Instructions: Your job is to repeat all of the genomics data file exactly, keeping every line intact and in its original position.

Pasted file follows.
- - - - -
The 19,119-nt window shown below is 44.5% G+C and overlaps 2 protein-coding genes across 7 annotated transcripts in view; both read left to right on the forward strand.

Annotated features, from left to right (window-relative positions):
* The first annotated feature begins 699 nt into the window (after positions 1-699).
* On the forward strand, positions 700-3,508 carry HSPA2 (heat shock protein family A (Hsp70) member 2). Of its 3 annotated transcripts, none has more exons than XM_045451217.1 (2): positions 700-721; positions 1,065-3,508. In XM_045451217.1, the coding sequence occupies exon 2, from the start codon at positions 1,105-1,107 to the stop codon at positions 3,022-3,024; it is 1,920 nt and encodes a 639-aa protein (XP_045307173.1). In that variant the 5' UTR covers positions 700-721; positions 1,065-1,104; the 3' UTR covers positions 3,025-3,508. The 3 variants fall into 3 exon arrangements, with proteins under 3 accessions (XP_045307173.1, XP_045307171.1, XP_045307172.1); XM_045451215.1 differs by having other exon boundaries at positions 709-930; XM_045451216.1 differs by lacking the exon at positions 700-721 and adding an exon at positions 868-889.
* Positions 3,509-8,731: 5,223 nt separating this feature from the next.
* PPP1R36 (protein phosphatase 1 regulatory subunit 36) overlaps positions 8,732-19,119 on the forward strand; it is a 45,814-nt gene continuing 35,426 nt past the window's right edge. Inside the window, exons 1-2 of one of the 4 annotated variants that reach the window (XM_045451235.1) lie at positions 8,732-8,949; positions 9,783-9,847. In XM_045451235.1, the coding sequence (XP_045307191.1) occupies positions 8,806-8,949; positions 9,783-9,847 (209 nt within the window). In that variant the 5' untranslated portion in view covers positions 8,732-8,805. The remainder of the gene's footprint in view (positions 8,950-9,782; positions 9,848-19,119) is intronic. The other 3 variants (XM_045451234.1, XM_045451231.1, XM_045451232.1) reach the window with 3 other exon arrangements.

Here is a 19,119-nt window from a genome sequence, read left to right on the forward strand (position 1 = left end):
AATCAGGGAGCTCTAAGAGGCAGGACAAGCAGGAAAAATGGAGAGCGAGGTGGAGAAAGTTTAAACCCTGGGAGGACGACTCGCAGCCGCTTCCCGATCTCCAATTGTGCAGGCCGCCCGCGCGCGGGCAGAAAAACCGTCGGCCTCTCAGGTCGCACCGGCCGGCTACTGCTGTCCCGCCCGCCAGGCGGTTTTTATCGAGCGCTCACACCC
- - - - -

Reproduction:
The 19,119-nt window shown below is 44.5% G+C and overlaps 2 protein-coding genes across 7 annotated transcripts in view; both read left to right on the forward strand.

Annotated features, from left to right (window-relative positions):
* The first annotated feature begins 699 nt into the window (after positions 1-699).
* On the forward strand, positions 700-3,508 carry HSPA2 (heat shock protein family A (Hsp70) member 2). Of its 3 annotated transcripts, none has more exons than XM_045451217.1 (2): positions 700-721; positions 1,065-3,508. In XM_045451217.1, the coding sequence occupies exon 2, from the start codon at positions 1,105-1,107 to the stop codon at positions 3,022-3,024; it is 1,920 nt and encodes a 639-aa protein (XP_045307173.1). In that variant the 5' UTR covers positions 700-721; positions 1,065-1,104; the 3' UTR covers positions 3,025-3,508. The 3 variants fall into 3 exon arrangements, with proteins under 3 accessions (XP_045307173.1, XP_045307171.1, XP_045307172.1); XM_045451215.1 differs by having other exon boundaries at positions 709-930; XM_045451216.1 differs by lacking the exon at positions 700-721 and adding an exon at positions 868-889.
* Positions 3,509-8,731: 5,223 nt separating this feature from the next.
* PPP1R36 (protein phosphatase 1 regulatory subunit 36) overlaps positions 8,732-19,119 on the forward strand; it is a 45,814-nt gene continuing 35,426 nt past the window's right edge. Inside the window, exons 1-2 of one of the 4 annotated variants that reach the window (XM_045451235.1) lie at positions 8,732-8,949; positions 9,783-9,847. In XM_045451235.1, the coding sequence (XP_045307191.1) occupies positions 8,806-8,949; positions 9,783-9,847 (209 nt within the window). In that variant the 5' untranslated portion in view covers positions 8,732-8,805. The remainder of the gene's footprint in view (positions 8,950-9,782; positions 9,848-19,119) is intronic. The other 3 variants (XM_045451234.1, XM_045451231.1, XM_045451232.1) reach the window with 3 other exon arrangements.

Here is a 19,119-nt window from a genome sequence, read left to right on the forward strand (position 1 = left end):
AATCAGGGAGCTCTAAGAGGCAGGACAAGCAGGAAAAATGGAGAGCGAGGTGGAGAAAGTTTAAACCCTGGGAGGACGACTCGCAGCCGCTTCCCGATCTCCAATTGTGCAGGCCGCCCGCGCGCGGGCAGAAAAACCGTCGGCCTCTCAGGTCGCACCGGCCGGCTACTGCTGTCCCGCCCGCCAGGCGGTTTTTATCGAGCGCTCACACCC